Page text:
Here's a quick summary, scroll down to browse longer descriptions of each database:
(Some items here used to be on the Databases page.)
Links on this page point to gear tips and techniques. We actively solicit YOUR input, so help us improve this information by contacting the webmaster and letting us know what you'd like to contribute.
Glacier Glasses fact sheet (not all sunglasses are the same)
What kind of dark glasses do people prefer in the mountains? How necessary are they? Contact info is provided for one place to get photo-sensitive prescription lenses that work on high-altitude snow and at night by darkening when exposed to UV in sunlight. Many referrals are provided for specific brand names that climbers like.
Battery Life fact sheet (capacity, temperature sensitivity, weight, etc)
Rechargeable, lithium, temperature high-drain applications, and other factors which determine which battery is best are discussed.
Crampon straps - three styles with pictures and text
Scottish, home made, or step in? Depends on your boots and your budget. Pictures and descriptions of three crampon strap styles will help you decide which is right for you. There is some discussion of technique, but this page is really about the straps. Again, we'd love to add your boots to this page, so send us pictures and be famous forever.
Ice axe wrist loop - two styles for more flexibility and safety
You've seen the standard ice axe tethers, but here you can see a couple of innovative techniques you might not think of on your own. The contributors don't guarantee these ideas will work for you, but have a look and send us your photos if you've got a better idea!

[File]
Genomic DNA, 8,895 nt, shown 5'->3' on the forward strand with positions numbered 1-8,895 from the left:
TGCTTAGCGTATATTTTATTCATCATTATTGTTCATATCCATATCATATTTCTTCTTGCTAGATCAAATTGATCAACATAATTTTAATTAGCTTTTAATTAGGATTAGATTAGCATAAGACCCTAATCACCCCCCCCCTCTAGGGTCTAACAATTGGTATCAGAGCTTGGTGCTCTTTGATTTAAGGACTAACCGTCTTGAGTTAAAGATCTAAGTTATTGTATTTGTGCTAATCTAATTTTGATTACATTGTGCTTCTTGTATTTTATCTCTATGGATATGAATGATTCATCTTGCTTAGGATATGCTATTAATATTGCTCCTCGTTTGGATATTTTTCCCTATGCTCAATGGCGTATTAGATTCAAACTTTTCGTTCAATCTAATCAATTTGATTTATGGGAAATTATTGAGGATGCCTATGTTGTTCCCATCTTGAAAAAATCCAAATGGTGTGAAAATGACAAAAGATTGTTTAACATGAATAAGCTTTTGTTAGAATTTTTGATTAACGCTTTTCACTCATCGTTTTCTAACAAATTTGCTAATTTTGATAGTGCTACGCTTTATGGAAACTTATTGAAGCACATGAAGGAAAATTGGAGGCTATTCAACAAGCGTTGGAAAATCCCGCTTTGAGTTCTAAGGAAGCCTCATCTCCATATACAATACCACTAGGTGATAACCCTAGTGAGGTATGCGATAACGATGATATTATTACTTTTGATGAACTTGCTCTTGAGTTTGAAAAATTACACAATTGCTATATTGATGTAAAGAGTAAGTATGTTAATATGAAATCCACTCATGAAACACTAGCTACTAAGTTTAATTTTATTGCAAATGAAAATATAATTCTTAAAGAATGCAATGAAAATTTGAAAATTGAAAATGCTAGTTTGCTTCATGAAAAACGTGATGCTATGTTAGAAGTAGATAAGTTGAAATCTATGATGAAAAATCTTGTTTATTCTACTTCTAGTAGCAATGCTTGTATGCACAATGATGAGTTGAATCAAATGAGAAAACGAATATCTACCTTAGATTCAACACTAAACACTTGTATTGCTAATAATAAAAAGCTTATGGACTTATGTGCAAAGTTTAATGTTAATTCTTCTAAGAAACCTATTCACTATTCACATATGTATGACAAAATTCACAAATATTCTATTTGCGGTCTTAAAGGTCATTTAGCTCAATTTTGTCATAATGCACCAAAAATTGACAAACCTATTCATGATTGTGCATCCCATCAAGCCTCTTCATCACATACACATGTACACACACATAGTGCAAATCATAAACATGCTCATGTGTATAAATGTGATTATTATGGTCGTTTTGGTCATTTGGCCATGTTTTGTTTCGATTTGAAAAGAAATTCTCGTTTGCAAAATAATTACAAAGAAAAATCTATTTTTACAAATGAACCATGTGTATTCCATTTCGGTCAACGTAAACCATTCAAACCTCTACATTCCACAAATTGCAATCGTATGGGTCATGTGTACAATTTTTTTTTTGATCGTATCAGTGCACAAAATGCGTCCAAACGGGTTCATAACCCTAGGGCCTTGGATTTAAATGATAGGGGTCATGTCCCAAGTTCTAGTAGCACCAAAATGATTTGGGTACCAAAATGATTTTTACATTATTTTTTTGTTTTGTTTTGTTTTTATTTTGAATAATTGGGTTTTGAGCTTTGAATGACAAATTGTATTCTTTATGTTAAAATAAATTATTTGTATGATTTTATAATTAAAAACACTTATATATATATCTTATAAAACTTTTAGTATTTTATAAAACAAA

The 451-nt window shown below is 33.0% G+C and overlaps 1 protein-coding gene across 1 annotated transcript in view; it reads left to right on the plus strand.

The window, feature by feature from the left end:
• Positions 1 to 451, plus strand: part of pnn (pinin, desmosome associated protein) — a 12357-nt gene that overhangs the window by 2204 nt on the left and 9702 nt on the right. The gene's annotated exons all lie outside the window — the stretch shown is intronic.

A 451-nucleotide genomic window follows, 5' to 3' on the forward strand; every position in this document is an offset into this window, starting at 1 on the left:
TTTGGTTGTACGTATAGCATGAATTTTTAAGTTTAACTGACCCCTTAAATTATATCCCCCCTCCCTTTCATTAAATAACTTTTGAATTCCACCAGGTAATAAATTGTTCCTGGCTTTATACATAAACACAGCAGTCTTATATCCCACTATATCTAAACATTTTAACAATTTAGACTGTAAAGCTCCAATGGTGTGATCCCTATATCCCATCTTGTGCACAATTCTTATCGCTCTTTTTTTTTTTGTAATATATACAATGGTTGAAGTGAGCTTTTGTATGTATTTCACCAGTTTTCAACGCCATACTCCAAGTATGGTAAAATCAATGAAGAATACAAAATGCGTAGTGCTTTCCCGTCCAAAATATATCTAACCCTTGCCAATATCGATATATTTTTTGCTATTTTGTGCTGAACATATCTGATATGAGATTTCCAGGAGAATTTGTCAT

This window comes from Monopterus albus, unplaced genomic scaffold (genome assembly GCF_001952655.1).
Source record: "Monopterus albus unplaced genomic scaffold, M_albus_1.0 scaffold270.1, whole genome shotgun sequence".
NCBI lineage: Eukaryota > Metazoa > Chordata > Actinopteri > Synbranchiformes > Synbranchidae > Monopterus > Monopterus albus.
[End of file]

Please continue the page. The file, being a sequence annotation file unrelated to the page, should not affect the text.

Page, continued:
Home Made gear - links to patterns and materials
To lighten up your load, try home made backpacks, sleeping bag or quilt, tarp, gaiters, pants, rain jacket etc... Some of these gears have been extensively tested on spring-fall mountaineering trips in the Sierra Nevada as well as during a 230 miles hike of the John Muir Trail in summer.
Trangia stove: ultralight, ultracheap (including 1-oz pot stand plans)
Think MSR is the lightest stove you can get? Try 3.5 ounces and $10 bucks! This page shows you how to save both weight and money with an alcohol stove and an easy-to-build pot stand. Total weight including cookware and fuel is less than an empty MSR with no fuel bottle.
Esbit stove: uses solid fuel tablets, one of the only fuel you can ship first class mail for food drops
|Uses solid fuel tablets, one of the only fuel you can ship first class mail for your food drop. Each tablets burns about 12 min. The Mouradians used it for 2 weeks on the JMT, one tablet for breakfast and one for diner, and report that it worked great. Definitely use an aluminum foil screen with the stove. I found them online at REI and Campmor.|
Diamox fact sheet (from the Physician's Desk Reference)
There are lots of rumors about Diamox - read what a reference book has to say! Side effects of mixing this drug with aspirin can include coma and death, and allergic reactions are possible, so don't take Diamox without consulting a knowledgeable doctor first. Note that the manufacturer recommends 1000mg/day for rapid ascent at high altitude. The PDR fact sheet says that side effects decrease when the dosage increases. Keep those things in mind when evaluating dosage recommendations.
Acclimatization fact sheet (from Damon Vincent)
Interested in what really happens to your body at high altitude? How fast do you acclimatize, and what's the mechanism? How fast do you lose it?
How to pack empty fuel bottles and stoves for air travel
Tips from a frequent flyer and a flier from the FAA - you can pack stoves and liquid fuel bottles, but not propane/butane cannisters.